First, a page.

Say I have a model, y = f(x), and ten discrete data points to compare to this model, (x1, y1)...(x10,y10). The normal way would then be to take the residuals and square them to get a quality of fit, ie.(adsbygoogle = window.adsbygoogle || []).push({});

average residuals squared = {[f(x1) - y1]^2 + ... + [f(x10) - y10]^2}/10

I also remember being told that if this value is minimised then the model f(x) is the best estimate of the data, assuming the data contains only Gaussian noise?

Say instead my data were continuous (for whatever reason). Is it an equally rigorous idea to try to minimise the continuous sum of the residual squared? For example if my data is y = g(x), then the continuous version of the residual is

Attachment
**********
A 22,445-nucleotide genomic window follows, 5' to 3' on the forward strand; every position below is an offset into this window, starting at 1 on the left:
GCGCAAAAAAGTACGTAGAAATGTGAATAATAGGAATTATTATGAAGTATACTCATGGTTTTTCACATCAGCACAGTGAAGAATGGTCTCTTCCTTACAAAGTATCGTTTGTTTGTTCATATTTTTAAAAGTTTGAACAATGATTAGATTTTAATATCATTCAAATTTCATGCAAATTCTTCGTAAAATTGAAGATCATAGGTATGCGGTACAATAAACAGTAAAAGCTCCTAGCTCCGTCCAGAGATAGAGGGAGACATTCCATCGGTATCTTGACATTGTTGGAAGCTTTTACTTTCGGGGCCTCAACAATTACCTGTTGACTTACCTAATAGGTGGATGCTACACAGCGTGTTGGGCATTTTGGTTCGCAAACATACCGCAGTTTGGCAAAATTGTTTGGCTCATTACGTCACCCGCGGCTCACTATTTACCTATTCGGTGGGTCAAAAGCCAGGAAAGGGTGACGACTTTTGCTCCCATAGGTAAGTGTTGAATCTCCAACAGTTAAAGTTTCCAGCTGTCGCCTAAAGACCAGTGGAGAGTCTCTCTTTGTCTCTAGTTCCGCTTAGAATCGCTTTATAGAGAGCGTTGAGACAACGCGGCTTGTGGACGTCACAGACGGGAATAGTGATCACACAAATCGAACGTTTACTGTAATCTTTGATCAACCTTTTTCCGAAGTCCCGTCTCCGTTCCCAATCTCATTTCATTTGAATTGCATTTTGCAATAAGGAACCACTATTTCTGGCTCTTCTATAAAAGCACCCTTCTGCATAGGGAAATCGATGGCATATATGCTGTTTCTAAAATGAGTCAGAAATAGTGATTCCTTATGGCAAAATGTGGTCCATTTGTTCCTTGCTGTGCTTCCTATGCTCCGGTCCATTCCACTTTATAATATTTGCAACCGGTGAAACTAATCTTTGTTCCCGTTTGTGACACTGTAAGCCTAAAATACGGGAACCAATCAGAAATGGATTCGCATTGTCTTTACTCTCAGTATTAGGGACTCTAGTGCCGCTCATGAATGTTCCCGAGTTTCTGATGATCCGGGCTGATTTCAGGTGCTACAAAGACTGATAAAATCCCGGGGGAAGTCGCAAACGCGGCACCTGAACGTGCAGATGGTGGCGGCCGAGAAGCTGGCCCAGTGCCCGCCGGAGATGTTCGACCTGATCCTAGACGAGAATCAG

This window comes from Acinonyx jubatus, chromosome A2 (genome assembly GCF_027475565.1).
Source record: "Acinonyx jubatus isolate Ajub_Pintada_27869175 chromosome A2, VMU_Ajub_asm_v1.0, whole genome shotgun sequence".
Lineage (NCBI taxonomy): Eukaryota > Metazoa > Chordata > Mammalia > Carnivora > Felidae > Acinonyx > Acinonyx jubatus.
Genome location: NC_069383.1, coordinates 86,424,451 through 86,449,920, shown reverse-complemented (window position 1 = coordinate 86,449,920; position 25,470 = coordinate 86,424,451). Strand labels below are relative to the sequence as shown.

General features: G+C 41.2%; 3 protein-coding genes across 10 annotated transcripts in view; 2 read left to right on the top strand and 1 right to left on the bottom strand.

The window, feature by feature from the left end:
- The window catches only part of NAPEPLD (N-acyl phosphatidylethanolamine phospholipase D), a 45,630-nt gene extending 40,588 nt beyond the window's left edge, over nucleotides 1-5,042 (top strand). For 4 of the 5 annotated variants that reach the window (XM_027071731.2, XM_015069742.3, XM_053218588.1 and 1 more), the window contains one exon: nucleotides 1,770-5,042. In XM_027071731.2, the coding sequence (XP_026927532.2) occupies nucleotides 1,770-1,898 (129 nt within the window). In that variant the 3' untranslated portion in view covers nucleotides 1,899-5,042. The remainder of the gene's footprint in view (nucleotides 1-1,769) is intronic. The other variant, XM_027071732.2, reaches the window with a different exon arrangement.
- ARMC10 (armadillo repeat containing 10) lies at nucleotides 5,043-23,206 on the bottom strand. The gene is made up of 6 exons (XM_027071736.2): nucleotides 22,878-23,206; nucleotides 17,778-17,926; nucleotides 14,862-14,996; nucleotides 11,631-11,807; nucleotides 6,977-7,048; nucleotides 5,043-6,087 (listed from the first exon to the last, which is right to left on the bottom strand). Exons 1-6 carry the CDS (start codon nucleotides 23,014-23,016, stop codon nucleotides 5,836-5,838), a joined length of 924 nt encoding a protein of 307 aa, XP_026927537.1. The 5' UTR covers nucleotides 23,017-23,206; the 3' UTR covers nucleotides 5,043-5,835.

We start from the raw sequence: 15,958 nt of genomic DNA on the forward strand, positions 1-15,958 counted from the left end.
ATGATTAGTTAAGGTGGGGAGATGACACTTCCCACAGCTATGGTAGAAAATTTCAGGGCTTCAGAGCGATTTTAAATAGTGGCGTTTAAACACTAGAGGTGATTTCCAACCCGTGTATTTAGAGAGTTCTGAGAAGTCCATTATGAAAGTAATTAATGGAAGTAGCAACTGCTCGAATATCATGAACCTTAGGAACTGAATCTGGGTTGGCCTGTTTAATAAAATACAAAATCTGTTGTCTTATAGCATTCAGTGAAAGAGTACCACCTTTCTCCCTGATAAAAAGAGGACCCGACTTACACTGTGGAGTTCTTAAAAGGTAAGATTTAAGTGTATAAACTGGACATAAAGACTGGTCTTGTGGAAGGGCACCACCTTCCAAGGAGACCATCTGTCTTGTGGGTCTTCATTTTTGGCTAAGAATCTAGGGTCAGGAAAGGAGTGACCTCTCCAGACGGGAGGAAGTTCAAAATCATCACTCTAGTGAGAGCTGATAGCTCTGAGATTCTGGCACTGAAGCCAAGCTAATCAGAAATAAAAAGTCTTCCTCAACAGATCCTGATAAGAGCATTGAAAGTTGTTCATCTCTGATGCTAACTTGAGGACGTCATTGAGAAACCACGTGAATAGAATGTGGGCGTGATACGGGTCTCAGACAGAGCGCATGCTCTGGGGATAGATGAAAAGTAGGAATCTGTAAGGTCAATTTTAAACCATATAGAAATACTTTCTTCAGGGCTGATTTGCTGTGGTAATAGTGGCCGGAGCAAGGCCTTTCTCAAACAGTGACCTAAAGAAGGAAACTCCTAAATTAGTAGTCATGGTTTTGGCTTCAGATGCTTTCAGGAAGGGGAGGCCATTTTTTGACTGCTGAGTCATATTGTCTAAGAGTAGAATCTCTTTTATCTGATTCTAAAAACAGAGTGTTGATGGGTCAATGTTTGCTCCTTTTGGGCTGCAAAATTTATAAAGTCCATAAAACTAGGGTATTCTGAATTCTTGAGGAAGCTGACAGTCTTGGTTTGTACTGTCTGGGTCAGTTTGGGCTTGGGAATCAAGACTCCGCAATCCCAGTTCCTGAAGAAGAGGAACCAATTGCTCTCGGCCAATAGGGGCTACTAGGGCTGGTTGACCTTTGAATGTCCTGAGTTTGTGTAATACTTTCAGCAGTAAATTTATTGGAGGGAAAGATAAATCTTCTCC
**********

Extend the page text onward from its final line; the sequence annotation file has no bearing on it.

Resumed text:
average residual squared = integral of (f(x) - g(x))^2 dx.

Does this make sense, is this the correct approach to comparing a continuous data set and a model?

Thanks

edit- I can maybe put this a better way. Rather than only comparing the data to f(x) at the points where we have measured data, which seems a bit biased to me, why don't we measure it over the entire range of x, and then say "the most we can obtain from our data is that the function looks like a stepwise function with step heights equal to y1, y2,...", and then compute the residual in terms of the area between the model and the stepwise function.

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# Comparing discrete data to a continuous model (1D)

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